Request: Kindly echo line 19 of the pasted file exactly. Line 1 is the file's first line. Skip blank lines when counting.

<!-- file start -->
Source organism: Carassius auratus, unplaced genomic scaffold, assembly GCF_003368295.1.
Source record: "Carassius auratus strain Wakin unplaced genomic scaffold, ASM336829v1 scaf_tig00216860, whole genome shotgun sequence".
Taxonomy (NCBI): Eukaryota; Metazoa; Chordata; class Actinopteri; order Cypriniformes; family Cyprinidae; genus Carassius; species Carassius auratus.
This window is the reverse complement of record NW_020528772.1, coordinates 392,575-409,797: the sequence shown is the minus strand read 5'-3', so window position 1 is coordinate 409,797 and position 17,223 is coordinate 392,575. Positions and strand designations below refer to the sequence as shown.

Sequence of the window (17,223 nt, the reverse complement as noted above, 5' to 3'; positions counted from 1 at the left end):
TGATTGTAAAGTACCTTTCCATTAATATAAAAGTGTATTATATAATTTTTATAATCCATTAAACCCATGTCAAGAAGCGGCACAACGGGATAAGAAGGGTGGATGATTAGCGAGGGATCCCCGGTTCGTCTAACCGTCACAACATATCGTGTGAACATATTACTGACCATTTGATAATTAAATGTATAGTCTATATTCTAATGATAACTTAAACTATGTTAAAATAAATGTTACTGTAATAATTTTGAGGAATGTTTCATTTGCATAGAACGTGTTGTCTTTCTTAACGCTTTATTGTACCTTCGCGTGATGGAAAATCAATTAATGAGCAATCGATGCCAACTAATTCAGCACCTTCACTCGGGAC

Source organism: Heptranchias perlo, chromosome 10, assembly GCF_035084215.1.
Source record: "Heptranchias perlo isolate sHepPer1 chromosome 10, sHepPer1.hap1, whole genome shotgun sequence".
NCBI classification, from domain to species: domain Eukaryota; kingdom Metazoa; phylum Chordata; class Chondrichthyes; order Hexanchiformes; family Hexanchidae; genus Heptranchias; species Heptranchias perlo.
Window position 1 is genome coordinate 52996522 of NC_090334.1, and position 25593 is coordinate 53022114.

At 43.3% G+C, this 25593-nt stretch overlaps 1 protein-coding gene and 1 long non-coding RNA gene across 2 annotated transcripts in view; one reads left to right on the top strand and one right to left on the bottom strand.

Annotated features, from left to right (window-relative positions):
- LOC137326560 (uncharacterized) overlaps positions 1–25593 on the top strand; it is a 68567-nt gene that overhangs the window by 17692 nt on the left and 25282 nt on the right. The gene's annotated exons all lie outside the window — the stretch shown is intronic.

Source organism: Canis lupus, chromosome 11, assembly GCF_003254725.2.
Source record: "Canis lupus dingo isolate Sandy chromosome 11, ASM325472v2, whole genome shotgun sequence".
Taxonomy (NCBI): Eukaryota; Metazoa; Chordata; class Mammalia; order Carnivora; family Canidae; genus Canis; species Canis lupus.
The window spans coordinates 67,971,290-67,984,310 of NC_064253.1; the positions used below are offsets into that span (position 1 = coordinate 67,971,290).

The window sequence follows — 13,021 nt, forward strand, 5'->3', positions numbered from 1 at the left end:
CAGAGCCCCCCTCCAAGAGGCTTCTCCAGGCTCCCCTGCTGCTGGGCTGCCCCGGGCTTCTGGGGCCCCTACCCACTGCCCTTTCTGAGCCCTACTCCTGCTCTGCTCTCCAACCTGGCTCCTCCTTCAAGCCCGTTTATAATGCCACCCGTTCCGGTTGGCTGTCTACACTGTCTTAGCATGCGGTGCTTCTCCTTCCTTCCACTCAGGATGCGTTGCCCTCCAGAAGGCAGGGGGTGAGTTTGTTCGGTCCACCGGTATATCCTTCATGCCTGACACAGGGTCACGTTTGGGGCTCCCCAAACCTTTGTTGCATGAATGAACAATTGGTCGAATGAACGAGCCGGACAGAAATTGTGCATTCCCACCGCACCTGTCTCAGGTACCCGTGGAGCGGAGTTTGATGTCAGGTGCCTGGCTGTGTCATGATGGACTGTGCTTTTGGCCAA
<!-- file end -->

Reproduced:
CAGAGCCCCCCTCCAAGAGGCTTCTCCAGGCTCCCCTGCTGCTGGGCTGCCCCGGGCTTCTGGGGCCCCTACCCACTGCCCTTTCTGAGCCCTACTCCTGCTCTGCTCTCCAACCTGGCTCCTCCTTCAAGCCCGTTTATAATGCCACCCGTTCCGGTTGGCTGTCTACACTGTCTTAGCATGCGGTGCTTCTCCTTCCTTCCACTCAGGATGCGTTGCCCTCCAGAAGGCAGGGGGTGAGTTTGTTCGGTCCACCGGTATATCCTTCATGCCTGACACAGGGTCACGTTTGGGGCTCCCCAAACCTTTGTTGCATGAATGAACAATTGGTCGAATGAACGAGCCGGACAGAAATTGTGCATTCCCACCGCACCTGTCTCAGGTACCCGTGGAGCGGAGTTTGATGTCAGGTGCCTGGCTGTGTCATGATGGACTGTGCTTTTGGCCAA